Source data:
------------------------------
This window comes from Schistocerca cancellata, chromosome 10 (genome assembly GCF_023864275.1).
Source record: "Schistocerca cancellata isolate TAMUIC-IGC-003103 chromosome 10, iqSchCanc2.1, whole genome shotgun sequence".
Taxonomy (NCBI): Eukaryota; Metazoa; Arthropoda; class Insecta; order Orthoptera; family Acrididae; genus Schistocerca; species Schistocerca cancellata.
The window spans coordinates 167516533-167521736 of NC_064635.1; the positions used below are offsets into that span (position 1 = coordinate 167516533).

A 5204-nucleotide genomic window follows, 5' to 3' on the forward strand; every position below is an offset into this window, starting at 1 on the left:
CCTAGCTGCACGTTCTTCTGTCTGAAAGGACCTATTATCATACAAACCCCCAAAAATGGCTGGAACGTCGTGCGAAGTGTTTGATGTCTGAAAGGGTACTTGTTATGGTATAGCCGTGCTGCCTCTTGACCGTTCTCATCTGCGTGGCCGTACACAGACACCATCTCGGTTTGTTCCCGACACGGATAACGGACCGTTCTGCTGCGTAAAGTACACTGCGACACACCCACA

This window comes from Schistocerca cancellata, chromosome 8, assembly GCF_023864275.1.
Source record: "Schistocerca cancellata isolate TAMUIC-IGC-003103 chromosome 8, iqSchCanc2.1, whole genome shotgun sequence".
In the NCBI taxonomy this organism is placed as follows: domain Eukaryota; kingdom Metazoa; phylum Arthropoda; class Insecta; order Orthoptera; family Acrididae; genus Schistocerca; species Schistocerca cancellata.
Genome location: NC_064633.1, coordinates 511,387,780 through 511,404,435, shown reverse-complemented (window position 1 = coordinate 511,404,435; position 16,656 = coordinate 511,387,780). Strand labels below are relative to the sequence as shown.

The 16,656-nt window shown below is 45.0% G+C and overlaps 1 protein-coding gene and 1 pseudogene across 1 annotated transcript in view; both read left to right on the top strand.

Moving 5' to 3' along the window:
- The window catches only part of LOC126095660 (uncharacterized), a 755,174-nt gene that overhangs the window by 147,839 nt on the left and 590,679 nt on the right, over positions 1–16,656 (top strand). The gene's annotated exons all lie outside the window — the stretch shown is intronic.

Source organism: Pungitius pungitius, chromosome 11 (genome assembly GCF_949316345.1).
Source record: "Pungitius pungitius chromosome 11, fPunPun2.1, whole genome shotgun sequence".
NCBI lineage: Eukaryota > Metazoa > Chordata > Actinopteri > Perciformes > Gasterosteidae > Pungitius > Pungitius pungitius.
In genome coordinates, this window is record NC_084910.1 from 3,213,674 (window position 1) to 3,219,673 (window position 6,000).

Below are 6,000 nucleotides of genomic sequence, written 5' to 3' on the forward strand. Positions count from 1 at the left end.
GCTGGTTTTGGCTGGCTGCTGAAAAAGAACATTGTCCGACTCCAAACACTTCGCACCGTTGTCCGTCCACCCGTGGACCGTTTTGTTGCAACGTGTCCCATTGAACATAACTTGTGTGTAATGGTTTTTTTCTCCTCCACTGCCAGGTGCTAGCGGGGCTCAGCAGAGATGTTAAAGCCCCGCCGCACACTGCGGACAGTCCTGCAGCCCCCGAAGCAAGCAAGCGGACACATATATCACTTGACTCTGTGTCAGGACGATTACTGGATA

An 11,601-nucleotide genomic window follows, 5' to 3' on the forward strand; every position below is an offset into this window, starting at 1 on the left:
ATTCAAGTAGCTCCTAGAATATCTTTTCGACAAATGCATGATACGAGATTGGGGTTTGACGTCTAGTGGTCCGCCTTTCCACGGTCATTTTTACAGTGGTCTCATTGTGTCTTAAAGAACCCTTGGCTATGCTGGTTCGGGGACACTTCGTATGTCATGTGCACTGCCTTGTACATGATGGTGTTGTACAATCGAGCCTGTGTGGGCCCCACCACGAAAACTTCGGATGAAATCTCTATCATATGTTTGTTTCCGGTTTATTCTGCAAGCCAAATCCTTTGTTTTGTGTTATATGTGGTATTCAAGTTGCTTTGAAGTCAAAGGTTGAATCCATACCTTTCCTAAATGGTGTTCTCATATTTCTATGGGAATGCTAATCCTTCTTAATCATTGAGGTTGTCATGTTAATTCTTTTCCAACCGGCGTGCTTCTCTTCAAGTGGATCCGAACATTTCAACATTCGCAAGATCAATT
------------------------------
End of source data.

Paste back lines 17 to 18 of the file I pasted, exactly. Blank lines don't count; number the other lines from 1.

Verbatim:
In genome coordinates, this window is record NC_084910.1 from 3,213,674 (window position 1) to 3,219,673 (window position 6,000).

Below are 6,000 nucleotides of genomic sequence, written 5' to 3' on the forward strand. Positions count from 1 at the left end.